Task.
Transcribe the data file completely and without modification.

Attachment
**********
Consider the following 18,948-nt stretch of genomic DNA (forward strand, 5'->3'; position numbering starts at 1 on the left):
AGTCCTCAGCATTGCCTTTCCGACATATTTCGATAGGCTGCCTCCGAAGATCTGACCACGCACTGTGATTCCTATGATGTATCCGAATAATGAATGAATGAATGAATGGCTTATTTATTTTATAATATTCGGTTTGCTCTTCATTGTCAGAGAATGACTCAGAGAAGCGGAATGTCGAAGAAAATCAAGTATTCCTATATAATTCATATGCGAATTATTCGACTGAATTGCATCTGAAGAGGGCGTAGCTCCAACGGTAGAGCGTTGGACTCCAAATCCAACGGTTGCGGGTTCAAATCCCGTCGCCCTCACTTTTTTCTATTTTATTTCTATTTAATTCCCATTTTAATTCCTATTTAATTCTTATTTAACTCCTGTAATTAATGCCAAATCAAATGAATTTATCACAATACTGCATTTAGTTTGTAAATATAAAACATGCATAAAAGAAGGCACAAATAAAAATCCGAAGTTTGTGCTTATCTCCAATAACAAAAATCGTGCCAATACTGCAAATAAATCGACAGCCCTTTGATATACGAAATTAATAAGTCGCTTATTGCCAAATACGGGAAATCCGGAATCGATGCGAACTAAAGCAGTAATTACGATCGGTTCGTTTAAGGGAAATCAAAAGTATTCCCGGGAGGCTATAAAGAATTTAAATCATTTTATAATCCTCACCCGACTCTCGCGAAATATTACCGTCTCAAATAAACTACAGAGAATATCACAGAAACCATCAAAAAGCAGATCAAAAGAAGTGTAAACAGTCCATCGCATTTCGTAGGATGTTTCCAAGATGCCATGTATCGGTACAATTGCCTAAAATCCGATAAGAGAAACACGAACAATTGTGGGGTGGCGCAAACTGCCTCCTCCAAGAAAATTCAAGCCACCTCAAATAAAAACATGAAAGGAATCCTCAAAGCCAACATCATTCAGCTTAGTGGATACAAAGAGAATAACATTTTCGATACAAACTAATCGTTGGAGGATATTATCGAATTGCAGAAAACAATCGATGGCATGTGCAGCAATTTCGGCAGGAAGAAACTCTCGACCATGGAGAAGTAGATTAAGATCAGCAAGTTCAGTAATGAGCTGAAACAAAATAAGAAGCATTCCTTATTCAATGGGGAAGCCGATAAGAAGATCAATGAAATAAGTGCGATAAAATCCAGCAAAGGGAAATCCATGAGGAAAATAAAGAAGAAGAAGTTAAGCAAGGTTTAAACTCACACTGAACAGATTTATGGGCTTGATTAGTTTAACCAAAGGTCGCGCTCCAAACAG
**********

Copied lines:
Consider the following 18,948-nt stretch of genomic DNA (forward strand, 5'->3'; position numbering starts at 1 on the left):
AGTCCTCAGCATTGCCTTTCCGACATATTTCGATAGGCTGCCTCCGAAGATCTGACCACGCACTGTGATTCCTATGATGTATCCGAATAATGAATGAATGAATGAATGGCTTATTTATTTTATAATATTCGGTTTGCTCTTCATTGTCAGAGAATGACTCAGAGAAGCGGAATGTCGAAGAAAATCAAGTATTCCTATATAATTCATATGCGAATTATTCGACTGAATTGCATCTGAAGAGGGCGTAGCTCCAACGGTAGAGCGTTGGACTCCAAATCCAACGGTTGCGGGTTCAAATCCCGTCGCCCTCACTTTTTTCTATTTTATTTCTATTTAATTCCCATTTTAATTCCTATTTAATTCTTATTTAACTCCTGTAATTAATGCCAAATCAAATGAATTTATCACAATACTGCATTTAGTTTGTAAATATAAAACATGCATAAAAGAAGGCACAAATAAAAATCCGAAGTTTGTGCTTATCTCCAATAACAAAAATCGTGCCAATACTGCAAATAAATCGACAGCCCTTTGATATACGAAATTAATAAGTCGCTTATTGCCAAATACGGGAAATCCGGAATCGATGCGAACTAAAGCAGTAATTACGATCGGTTCGTTTAAGGGAAATCAAAAGTATTCCCGGGAGGCTATAAAGAATTTAAATCATTTTATAATCCTCACCCGACTCTCGCGAAATATTACCGTCTCAAATAAACTACAGAGAATATCACAGAAACCATCAAAAAGCAGATCAAAAGAAGTGTAAACAGTCCATCGCATTTCGTAGGATGTTTCCAAGATGCCATGTATCGGTACAATTGCCTAAAATCCGATAAGAGAAACACGAACAATTGTGGGGTGGCGCAAACTGCCTCCTCCAAGAAAATTCAAGCCACCTCAAATAAAAACATGAAAGGAATCCTCAAAGCCAACATCATTCAGCTTAGTGGATACAAAGAGAATAACATTTTCGATACAAACTAATCGTTGGAGGATATTATCGAATTGCAGAAAACAATCGATGGCATGTGCAGCAATTTCGGCAGGAAGAAACTCTCGACCATGGAGAAGTAGATTAAGATCAGCAAGTTCAGTAATGAGCTGAAACAAAATAAGAAGCATTCCTTATTCAATGGGGAAGCCGATAAGAAGATCAATGAAATAAGTGCGATAAAATCCAGCAAAGGGAAATCCATGAGGAAAATAAAGAAGAAGAAGTTAAGCAAGGTTTAAACTCACACTGAACAGATTTATGGGCTTGATTAGTTTAACCAAAGGTCGCGCTCCAAACAG